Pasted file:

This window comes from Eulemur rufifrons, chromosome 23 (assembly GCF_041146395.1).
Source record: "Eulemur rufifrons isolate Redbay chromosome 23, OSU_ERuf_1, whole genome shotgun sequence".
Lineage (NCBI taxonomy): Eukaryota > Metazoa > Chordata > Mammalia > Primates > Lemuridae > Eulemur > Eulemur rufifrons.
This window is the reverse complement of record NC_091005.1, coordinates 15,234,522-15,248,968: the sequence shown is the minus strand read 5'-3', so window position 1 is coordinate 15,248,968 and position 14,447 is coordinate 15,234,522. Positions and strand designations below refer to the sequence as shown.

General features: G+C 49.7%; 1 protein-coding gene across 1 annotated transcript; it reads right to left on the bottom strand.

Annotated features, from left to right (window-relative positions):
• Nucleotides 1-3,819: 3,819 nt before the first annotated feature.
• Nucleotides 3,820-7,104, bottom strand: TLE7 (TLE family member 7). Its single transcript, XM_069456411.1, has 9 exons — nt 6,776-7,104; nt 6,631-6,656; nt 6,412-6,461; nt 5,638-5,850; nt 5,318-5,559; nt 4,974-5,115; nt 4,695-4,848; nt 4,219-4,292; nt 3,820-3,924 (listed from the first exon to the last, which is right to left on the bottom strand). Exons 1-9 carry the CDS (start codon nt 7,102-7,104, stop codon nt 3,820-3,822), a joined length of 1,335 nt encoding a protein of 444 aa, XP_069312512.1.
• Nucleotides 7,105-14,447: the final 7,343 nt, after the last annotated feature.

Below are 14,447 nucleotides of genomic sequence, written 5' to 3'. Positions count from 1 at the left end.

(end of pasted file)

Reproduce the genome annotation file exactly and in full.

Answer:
This window comes from Eulemur rufifrons, chromosome 23 (assembly GCF_041146395.1).
Source record: "Eulemur rufifrons isolate Redbay chromosome 23, OSU_ERuf_1, whole genome shotgun sequence".
Lineage (NCBI taxonomy): Eukaryota > Metazoa > Chordata > Mammalia > Primates > Lemuridae > Eulemur > Eulemur rufifrons.
This window is the reverse complement of record NC_091005.1, coordinates 15,234,522-15,248,968: the sequence shown is the minus strand read 5'-3', so window position 1 is coordinate 15,248,968 and position 14,447 is coordinate 15,234,522. Positions and strand designations below refer to the sequence as shown.

General features: G+C 49.7%; 1 protein-coding gene across 1 annotated transcript; it reads right to left on the bottom strand.

Annotated features, from left to right (window-relative positions):
• Nucleotides 1-3,819: 3,819 nt before the first annotated feature.
• Nucleotides 3,820-7,104, bottom strand: TLE7 (TLE family member 7). Its single transcript, XM_069456411.1, has 9 exons — nt 6,776-7,104; nt 6,631-6,656; nt 6,412-6,461; nt 5,638-5,850; nt 5,318-5,559; nt 4,974-5,115; nt 4,695-4,848; nt 4,219-4,292; nt 3,820-3,924 (listed from the first exon to the last, which is right to left on the bottom strand). Exons 1-9 carry the CDS (start codon nt 7,102-7,104, stop codon nt 3,820-3,822), a joined length of 1,335 nt encoding a protein of 444 aa, XP_069312512.1.
• Nucleotides 7,105-14,447: the final 7,343 nt, after the last annotated feature.

Below are 14,447 nucleotides of genomic sequence, written 5' to 3'. Positions count from 1 at the left end.